The other day I logged into my Kindle Cloud to send a document I’d uploaded to my device and noticed that one of the Amazon books had an available update. I have enabled auto-updates, but I’ve long known that, for whatever reason, some books don’t and I have to actually push the button. I’ve never figured out what differentiates the books that auto-update from those that don’t, but such is life.
And because I was then thinking about updating books, and knowing that some had been updated and others hadn’t, I was forced to go through and update all books with available updates. (I’m not OCD or anything like, but some things still nag at me, and a task that is partly done is one of them.) The end result was me traveling back in time through my Kindle Cloud, and somewhere along this journey I decided it would be fun to find and read the oldest unread book in my Kindle Cloud*.
Going back in time is a little dangerous, because my reading tastes and pet peeves, etc have changed over time and 9 years is a lot of time for growth and change. I had a huge purge last year and deleted a lot of books I knew I’d simply never read. So, it was safe to assume The Destiny of Ethan King wasn’t one of those. But I still entered into it a little warily.
A university professor discovers the notes of a little-known 12th century alchemist detailing the creation of a mystical substance called Universal Matter. This substance is capable of generating unlimited energy and has the power to either end humanity’s greatest problems, or destroy us all. The ancient documents claim that, when the time is right, one human soul will be given the ability to create Universal Matter. His name is Ethan King.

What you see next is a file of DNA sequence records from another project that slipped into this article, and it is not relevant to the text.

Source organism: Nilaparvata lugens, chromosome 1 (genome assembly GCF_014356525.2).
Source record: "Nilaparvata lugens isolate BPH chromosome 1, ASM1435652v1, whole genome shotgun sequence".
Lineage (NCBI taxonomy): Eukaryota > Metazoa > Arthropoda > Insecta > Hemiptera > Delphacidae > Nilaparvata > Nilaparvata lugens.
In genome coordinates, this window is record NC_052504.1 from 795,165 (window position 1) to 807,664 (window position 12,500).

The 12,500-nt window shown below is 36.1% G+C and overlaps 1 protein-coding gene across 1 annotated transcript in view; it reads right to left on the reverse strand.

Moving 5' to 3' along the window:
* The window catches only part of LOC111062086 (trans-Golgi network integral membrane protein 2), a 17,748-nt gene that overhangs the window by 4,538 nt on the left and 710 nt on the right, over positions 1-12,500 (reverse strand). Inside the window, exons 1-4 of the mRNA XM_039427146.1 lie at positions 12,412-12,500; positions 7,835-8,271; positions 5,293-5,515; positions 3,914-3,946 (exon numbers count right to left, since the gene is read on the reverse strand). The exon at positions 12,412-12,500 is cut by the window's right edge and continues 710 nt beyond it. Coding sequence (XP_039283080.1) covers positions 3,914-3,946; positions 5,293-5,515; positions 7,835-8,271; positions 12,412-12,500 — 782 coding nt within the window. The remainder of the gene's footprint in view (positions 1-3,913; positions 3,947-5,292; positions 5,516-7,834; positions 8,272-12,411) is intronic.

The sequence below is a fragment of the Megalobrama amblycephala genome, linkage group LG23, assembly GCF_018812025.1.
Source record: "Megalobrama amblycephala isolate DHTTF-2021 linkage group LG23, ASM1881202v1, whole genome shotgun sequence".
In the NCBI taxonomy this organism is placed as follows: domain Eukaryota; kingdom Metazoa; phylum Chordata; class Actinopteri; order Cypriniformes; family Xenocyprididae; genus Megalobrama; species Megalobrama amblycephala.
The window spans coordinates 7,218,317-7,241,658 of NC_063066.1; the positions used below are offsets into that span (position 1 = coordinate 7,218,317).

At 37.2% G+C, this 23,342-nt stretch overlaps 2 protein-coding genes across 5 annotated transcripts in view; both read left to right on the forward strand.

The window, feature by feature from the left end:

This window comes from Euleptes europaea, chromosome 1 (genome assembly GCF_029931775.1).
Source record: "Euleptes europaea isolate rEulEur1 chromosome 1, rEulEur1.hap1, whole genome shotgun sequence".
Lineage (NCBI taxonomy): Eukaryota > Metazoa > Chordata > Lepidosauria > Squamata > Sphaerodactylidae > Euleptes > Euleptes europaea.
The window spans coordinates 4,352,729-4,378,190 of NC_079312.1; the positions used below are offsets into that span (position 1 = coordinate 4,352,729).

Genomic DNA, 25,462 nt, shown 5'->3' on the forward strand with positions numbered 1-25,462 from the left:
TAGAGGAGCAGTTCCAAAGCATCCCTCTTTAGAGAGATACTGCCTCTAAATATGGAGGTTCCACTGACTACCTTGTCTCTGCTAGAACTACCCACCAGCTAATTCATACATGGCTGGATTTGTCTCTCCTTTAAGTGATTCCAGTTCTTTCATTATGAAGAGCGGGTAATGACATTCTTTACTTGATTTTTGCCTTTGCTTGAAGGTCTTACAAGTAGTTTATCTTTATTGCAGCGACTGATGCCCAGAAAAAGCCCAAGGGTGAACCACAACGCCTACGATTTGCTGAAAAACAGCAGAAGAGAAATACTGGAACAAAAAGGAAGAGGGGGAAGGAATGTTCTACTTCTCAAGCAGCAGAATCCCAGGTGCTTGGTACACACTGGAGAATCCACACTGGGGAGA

Thrown into a world in which the boundaries between good and evil are blurred, Ethan is left with no choice but to embark on a mystical adventure with potentially global consequences. Complications arise in the form of supernatural abilities, past life flashbacks and personal tragedy.
Ok, I’m gonna be blunt here. I can see what the author was after with this book, but the way it’s written (told, really) bored me to tears. I finished it by force of will alone. I literally read a couple chapters, went off and read a whole other book, came back for a couple more chapters, then read another book, then a few more chapters, and another book, etc. That’s what it took for me to finish. It’s a snooze fest.
The thing is, I really think it’s the writing, not the story itself that’s the problem. Most of the important points, where real character growth or plot progression occurs are told instead of shown (often after the fact). So, you never really feel connected to anything. Further, Cosgrove’s attempts to explain the transcendentalism or whichever metaphysical/esoteric philosophy the characters are utilizing is almost lecture level dull. The fact that the reader needed the lecture to understand shows how poorly it was shown in the writing otherwise.
Perhaps there will be those, new to the ideas presented here perhaps, who will enjoy book. All in all, it’s a failure for me though.
*And this then became me making a concerted effort to read more of the older books that have been buried in my cloud for years.